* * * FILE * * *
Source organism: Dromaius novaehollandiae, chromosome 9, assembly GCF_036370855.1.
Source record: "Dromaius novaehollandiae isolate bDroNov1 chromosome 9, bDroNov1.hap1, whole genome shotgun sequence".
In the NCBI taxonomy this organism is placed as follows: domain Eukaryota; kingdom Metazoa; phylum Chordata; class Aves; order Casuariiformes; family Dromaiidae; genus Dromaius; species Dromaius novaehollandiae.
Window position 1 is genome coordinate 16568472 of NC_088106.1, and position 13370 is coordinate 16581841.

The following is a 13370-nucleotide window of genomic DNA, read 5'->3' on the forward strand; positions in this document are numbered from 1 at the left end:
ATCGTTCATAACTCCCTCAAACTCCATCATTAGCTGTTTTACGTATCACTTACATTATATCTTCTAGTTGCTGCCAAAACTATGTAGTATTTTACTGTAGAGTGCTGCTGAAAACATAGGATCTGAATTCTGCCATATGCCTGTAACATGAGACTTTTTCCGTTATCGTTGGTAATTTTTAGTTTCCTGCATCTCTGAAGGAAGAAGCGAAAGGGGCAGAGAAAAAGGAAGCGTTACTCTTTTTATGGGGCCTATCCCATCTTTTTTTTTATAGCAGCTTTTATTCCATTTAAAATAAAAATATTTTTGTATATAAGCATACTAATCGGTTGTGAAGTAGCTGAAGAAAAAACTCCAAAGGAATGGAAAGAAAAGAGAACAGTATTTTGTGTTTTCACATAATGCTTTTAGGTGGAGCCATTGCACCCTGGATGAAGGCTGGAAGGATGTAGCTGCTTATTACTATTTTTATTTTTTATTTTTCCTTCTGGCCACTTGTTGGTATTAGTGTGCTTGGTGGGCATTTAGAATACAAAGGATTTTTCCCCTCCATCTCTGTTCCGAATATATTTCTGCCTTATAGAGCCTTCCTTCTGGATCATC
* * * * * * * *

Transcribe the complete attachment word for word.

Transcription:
Source organism: Dromaius novaehollandiae, chromosome 9, assembly GCF_036370855.1.
Source record: "Dromaius novaehollandiae isolate bDroNov1 chromosome 9, bDroNov1.hap1, whole genome shotgun sequence".
In the NCBI taxonomy this organism is placed as follows: domain Eukaryota; kingdom Metazoa; phylum Chordata; class Aves; order Casuariiformes; family Dromaiidae; genus Dromaius; species Dromaius novaehollandiae.
Window position 1 is genome coordinate 16568472 of NC_088106.1, and position 13370 is coordinate 16581841.

The following is a 13370-nucleotide window of genomic DNA, read 5'->3' on the forward strand; positions in this document are numbered from 1 at the left end:
ATCGTTCATAACTCCCTCAAACTCCATCATTAGCTGTTTTACGTATCACTTACATTATATCTTCTAGTTGCTGCCAAAACTATGTAGTATTTTACTGTAGAGTGCTGCTGAAAACATAGGATCTGAATTCTGCCATATGCCTGTAACATGAGACTTTTTCCGTTATCGTTGGTAATTTTTAGTTTCCTGCATCTCTGAAGGAAGAAGCGAAAGGGGCAGAGAAAAAGGAAGCGTTACTCTTTTTATGGGGCCTATCCCATCTTTTTTTTTATAGCAGCTTTTATTCCATTTAAAATAAAAATATTTTTGTATATAAGCATACTAATCGGTTGTGAAGTAGCTGAAGAAAAAACTCCAAAGGAATGGAAAGAAAAGAGAACAGTATTTTGTGTTTTCACATAATGCTTTTAGGTGGAGCCATTGCACCCTGGATGAAGGCTGGAAGGATGTAGCTGCTTATTACTATTTTTATTTTTTATTTTTCCTTCTGGCCACTTGTTGGTATTAGTGTGCTTGGTGGGCATTTAGAATACAAAGGATTTTTCCCCTCCATCTCTGTTCCGAATATATTTCTGCCTTATAGAGCCTTCCTTCTGGATCATC